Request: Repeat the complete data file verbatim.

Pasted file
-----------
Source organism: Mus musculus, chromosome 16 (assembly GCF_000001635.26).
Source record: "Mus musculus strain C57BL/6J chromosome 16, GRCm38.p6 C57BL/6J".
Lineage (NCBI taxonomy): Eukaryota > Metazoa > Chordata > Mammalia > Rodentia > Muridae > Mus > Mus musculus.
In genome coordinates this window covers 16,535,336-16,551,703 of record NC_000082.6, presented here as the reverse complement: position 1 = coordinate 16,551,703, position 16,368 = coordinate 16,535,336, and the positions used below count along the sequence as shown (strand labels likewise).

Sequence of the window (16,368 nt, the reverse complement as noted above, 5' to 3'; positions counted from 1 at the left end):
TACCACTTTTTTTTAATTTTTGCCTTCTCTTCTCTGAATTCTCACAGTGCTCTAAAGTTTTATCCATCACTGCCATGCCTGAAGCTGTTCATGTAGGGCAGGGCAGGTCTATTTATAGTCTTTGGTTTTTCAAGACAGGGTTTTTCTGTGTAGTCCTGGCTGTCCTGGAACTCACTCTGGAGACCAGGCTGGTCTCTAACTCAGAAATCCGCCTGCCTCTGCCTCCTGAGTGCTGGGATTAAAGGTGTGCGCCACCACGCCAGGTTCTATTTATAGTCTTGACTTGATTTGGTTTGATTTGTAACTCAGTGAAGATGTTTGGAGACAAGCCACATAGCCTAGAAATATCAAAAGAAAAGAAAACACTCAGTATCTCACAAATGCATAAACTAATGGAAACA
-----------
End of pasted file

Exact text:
Source organism: Mus musculus, chromosome 16 (assembly GCF_000001635.26).
Source record: "Mus musculus strain C57BL/6J chromosome 16, GRCm38.p6 C57BL/6J".
Lineage (NCBI taxonomy): Eukaryota > Metazoa > Chordata > Mammalia > Rodentia > Muridae > Mus > Mus musculus.
In genome coordinates this window covers 16,535,336-16,551,703 of record NC_000082.6, presented here as the reverse complement: position 1 = coordinate 16,551,703, position 16,368 = coordinate 16,535,336, and the positions used below count along the sequence as shown (strand labels likewise).

Sequence of the window (16,368 nt, the reverse complement as noted above, 5' to 3'; positions counted from 1 at the left end):
TACCACTTTTTTTTAATTTTTGCCTTCTCTTCTCTGAATTCTCACAGTGCTCTAAAGTTTTATCCATCACTGCCATGCCTGAAGCTGTTCATGTAGGGCAGGGCAGGTCTATTTATAGTCTTTGGTTTTTCAAGACAGGGTTTTTCTGTGTAGTCCTGGCTGTCCTGGAACTCACTCTGGAGACCAGGCTGGTCTCTAACTCAGAAATCCGCCTGCCTCTGCCTCCTGAGTGCTGGGATTAAAGGTGTGCGCCACCACGCCAGGTTCTATTTATAGTCTTGACTTGATTTGGTTTGATTTGTAACTCAGTGAAGATGTTTGGAGACAAGCCACATAGCCTAGAAATATCAAAAGAAAAGAAAACACTCAGTATCTCACAAATGCATAAACTAATGGAAACA